Explore Okinawa’s farthest island
What once required a two-hour boat ride from Okinawa’s Katsuren Peninsula, a visit to “Ichihanari,” or the “farthest island,” now takes less than 30 minutes on the Kaichu Doro Causeway.
The causeway connects Henza and Miyagi Islands before it reaches the farthest island, now known as Ikei, a must-see when visiting the area.
Ikei Beach on the southwestern coast of the island is host to year-round swimming and water activities. This is a great spot for taking a ride on a banana boat, wakeboarding, flyboarding and more. Since this is an inlet, the waters are relatively calm and make for great swimming.
Oodomari Beach, about a five-minute drive away, is another gem with a 1,968-foot shore and great snorkeling due to the many tropical fish that live in the waters there. This beach used to be called “mama-san’s beach” by U.S. servicemembers, according to a staff member working at the beach.
Take note, both Ikei and Oodomari Beaches charge a usage fee, but also have shower rooms and restrooms on site. Ikei Beach has a restaurant, which serves up Okinawa soba noodles, ginger pork, a combo of fried egg and pork, and more. At the reception desk of Oodomari Beach, visitors can buy food such as curry and taco rice.
Aside from offering stunning beaches, Ikei Island is known for its many historical sites.
One of these spots is Nakabaru Ruins, only a few minutes from both beaches. Discovered in 1978, the ruins date back about 2,000 to 2,500 years. Earthenware such as pots and vases, stone axes and accessories made from seashells were excavated at this location. According to an Uruma City brochure, 23 pit dwelling houses were found there. Five of them were restored with lime-rocked walls and thatched roofs, offering a glimpse back in time. Other historic sites on Ikei include shell mounds, caves and a fountain.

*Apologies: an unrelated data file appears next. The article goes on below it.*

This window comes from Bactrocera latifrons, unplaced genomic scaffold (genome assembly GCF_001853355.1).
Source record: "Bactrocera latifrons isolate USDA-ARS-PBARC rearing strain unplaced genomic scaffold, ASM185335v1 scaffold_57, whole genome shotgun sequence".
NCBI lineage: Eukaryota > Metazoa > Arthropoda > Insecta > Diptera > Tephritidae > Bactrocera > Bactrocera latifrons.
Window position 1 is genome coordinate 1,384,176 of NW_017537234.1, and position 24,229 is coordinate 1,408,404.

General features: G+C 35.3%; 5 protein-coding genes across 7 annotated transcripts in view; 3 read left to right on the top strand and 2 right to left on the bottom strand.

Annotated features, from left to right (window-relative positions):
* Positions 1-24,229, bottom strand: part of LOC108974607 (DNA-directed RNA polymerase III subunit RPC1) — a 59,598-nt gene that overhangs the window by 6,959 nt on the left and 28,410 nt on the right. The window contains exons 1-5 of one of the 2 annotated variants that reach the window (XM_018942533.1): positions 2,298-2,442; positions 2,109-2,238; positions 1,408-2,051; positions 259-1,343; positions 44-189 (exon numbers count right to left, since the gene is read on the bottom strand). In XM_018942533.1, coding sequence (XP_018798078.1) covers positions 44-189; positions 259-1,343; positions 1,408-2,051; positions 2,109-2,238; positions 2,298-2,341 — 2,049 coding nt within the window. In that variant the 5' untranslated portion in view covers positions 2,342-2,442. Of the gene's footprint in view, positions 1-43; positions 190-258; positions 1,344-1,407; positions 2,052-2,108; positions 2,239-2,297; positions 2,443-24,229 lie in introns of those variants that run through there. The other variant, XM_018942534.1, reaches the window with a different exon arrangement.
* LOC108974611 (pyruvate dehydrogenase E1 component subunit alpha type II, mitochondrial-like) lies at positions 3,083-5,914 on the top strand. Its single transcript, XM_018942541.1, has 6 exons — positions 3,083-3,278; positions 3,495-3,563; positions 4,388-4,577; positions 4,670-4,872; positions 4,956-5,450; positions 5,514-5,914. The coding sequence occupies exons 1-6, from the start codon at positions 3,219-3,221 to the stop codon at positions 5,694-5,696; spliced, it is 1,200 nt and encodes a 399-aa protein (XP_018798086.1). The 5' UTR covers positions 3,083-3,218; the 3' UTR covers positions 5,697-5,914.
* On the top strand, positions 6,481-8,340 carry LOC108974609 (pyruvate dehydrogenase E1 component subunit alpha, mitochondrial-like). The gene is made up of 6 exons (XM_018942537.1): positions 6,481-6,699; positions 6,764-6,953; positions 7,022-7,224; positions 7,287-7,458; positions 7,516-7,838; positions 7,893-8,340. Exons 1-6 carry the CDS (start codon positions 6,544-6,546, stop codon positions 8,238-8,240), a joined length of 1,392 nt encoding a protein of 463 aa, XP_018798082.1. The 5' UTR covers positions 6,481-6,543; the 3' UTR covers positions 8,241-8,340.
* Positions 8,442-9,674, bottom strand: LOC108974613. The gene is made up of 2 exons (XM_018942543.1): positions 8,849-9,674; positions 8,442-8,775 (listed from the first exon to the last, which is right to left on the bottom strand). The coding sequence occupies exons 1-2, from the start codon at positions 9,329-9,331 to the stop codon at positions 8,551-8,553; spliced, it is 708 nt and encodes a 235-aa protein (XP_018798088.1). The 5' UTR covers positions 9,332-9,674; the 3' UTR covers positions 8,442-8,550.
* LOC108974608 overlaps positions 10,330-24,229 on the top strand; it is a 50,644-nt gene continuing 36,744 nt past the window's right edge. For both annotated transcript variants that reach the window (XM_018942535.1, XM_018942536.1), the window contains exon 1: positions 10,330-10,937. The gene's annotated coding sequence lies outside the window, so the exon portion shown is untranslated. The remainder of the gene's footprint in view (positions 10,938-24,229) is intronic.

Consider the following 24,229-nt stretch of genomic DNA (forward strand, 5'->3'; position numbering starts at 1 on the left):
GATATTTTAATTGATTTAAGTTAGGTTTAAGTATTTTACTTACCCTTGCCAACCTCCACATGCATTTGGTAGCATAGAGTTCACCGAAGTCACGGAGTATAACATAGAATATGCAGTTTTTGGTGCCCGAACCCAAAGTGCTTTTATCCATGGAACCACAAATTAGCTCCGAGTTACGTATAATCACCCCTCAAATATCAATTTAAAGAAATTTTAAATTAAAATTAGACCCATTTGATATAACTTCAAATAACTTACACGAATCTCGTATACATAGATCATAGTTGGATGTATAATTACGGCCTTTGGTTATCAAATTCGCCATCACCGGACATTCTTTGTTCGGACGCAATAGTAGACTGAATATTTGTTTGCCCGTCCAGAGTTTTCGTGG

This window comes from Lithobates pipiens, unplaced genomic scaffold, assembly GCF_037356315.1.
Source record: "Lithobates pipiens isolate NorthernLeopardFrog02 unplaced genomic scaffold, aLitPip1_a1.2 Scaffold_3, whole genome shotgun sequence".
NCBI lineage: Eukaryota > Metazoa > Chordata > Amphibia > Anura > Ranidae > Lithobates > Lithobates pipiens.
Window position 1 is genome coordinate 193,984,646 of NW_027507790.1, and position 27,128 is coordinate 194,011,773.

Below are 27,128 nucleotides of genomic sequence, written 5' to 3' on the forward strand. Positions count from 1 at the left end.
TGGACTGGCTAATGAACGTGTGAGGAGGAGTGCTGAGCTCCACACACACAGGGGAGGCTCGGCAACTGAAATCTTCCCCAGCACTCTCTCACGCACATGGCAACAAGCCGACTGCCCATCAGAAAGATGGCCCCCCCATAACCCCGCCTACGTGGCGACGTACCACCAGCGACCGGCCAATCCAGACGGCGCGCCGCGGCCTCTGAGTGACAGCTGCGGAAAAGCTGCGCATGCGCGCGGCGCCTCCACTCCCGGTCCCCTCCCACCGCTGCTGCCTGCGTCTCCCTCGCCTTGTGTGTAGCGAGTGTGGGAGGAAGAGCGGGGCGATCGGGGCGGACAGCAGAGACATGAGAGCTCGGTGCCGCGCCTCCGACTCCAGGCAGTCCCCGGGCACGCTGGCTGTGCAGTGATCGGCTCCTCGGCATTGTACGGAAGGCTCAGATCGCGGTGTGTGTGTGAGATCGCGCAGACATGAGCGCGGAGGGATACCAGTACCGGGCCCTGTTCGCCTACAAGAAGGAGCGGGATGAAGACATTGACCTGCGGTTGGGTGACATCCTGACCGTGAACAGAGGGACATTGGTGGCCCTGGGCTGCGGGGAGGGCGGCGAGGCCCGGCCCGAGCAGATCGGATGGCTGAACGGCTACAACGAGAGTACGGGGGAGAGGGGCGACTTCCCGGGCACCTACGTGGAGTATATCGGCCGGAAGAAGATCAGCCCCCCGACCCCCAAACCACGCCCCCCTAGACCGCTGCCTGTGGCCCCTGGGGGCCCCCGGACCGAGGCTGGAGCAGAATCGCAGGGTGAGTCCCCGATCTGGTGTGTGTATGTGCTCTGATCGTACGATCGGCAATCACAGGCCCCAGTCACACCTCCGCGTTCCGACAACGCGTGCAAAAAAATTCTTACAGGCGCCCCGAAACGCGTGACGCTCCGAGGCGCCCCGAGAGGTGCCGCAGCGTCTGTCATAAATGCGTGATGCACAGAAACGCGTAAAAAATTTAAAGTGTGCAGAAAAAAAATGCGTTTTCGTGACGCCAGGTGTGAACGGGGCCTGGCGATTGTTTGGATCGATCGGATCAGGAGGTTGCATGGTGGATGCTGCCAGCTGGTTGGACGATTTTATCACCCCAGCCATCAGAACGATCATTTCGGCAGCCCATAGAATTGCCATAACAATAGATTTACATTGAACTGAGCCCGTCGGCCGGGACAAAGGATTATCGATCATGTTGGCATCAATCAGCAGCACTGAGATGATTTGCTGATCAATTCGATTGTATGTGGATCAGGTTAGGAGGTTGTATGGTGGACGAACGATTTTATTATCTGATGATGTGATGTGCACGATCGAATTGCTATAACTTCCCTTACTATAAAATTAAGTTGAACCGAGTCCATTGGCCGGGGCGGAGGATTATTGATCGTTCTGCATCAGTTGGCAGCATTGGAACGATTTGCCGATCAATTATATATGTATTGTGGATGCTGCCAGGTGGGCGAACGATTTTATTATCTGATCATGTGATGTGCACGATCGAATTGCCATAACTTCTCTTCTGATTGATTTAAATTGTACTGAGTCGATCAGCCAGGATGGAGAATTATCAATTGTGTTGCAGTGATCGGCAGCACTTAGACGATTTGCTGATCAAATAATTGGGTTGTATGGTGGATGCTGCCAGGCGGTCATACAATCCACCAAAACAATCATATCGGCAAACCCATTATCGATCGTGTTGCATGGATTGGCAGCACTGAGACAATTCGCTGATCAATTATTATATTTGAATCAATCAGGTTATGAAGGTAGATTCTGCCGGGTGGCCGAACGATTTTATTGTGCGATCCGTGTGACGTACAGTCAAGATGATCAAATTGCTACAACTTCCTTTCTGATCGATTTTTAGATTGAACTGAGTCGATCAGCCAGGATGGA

Near Ikei beach, continue your trip back in time with a stroll around the traditional Okinawan homes still in use today. In the autumn, this community is host to “Ichihanari Art Project,” an annual art festival. During this season, the old streets and houses are adorned with artwork ranging from statues, dolls, mural paintings, fabric, photos and more.
As with the other remote islands, life on Ikei was not an easy one due to scarcity of fresh water. An old local folk ballad speaks of a girl who laments the lack of water by saying “Although I want to marry into (a family of) Ikei Island, scooping water out of a well must be very painstaking.”
According to a report by Okinawa Prefectural Museum, people on the Island made living by agriculture and fisheries. They often ventured to distant seas, maneuvering fast ships during the Ryukyu Kingdom (1429-1879) and Meiji (1868-1912) and Taisho (1912-1926) eras.
Today, water is no longer the difficult resource to attain as it once was, and tourism is thriving for Ikei. Memories of the past, however, are preserved on the island, making it a fun and interesting destination.
Though it may be the furthest island, Ikei is not one you’ll want to miss during your stay in Okinawa.
GPS Coordinates: N 26.388191, E 127.991157
Admission: 600 yen (about $5.68) for adults; 300 yen for ages between 5 and 12; free admission for 4 years and under.
GPS Coordinates: N 26.393671, E 127.991055
Admission: 500 yen for adults; 300 yen for children
GPS Coordinate: N 26.391372, E 127.994759
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